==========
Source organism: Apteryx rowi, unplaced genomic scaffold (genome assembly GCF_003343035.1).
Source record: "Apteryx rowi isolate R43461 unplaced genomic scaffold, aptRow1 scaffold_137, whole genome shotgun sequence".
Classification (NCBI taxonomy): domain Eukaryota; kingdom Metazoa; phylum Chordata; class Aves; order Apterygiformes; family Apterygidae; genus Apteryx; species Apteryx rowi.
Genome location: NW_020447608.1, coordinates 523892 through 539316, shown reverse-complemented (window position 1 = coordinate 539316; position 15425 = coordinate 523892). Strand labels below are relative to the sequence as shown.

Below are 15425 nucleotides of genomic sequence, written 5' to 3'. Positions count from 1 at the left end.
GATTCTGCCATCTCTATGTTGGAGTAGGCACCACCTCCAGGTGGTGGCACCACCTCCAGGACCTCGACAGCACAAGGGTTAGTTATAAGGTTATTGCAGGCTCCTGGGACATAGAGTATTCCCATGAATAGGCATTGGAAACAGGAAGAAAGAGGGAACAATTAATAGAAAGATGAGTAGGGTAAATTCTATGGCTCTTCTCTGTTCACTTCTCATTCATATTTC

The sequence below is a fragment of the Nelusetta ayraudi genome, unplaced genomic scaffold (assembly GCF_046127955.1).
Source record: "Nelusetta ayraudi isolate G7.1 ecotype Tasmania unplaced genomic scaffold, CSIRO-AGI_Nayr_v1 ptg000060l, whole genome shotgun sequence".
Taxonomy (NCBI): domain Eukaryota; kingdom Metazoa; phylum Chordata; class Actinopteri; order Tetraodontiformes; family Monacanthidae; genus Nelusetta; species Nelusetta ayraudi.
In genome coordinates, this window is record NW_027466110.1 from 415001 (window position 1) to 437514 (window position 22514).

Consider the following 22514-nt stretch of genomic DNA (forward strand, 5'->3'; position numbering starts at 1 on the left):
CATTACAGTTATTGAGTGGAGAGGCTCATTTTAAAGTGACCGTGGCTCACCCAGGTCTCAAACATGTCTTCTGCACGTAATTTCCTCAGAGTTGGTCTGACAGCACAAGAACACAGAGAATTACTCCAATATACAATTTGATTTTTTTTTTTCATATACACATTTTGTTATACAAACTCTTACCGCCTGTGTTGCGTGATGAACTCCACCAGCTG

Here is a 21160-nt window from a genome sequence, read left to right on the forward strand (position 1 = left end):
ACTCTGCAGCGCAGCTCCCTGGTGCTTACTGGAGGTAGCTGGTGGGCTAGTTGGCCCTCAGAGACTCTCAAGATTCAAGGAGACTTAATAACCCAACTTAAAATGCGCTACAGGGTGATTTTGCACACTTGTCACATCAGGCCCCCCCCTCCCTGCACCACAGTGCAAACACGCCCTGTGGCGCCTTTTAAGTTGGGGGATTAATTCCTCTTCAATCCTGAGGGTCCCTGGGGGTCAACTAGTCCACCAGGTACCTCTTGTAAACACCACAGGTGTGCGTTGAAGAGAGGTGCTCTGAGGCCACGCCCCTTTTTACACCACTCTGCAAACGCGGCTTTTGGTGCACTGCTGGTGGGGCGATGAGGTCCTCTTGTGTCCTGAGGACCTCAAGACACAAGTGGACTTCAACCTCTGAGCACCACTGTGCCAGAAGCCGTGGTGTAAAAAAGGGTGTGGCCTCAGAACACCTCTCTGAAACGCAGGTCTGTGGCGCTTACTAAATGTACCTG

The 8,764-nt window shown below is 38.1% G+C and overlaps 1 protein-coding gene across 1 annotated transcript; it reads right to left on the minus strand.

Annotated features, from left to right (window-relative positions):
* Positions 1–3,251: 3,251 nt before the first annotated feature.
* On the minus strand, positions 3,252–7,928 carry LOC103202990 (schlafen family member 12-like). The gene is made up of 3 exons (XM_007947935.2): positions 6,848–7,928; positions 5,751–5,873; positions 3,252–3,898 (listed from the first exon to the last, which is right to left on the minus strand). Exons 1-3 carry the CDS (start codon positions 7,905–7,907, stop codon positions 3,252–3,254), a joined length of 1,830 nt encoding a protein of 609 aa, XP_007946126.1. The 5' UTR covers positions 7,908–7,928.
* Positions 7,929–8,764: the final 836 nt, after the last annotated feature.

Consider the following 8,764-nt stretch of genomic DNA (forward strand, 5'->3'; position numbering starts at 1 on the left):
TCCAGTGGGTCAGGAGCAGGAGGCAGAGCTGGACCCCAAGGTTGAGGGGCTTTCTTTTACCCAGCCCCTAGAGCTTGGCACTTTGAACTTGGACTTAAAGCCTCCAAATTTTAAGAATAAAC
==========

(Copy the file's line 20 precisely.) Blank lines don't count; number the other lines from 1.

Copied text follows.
Consider the following 8,764-nt stretch of genomic DNA (forward strand, 5'->3'; position numbering starts at 1 on the left):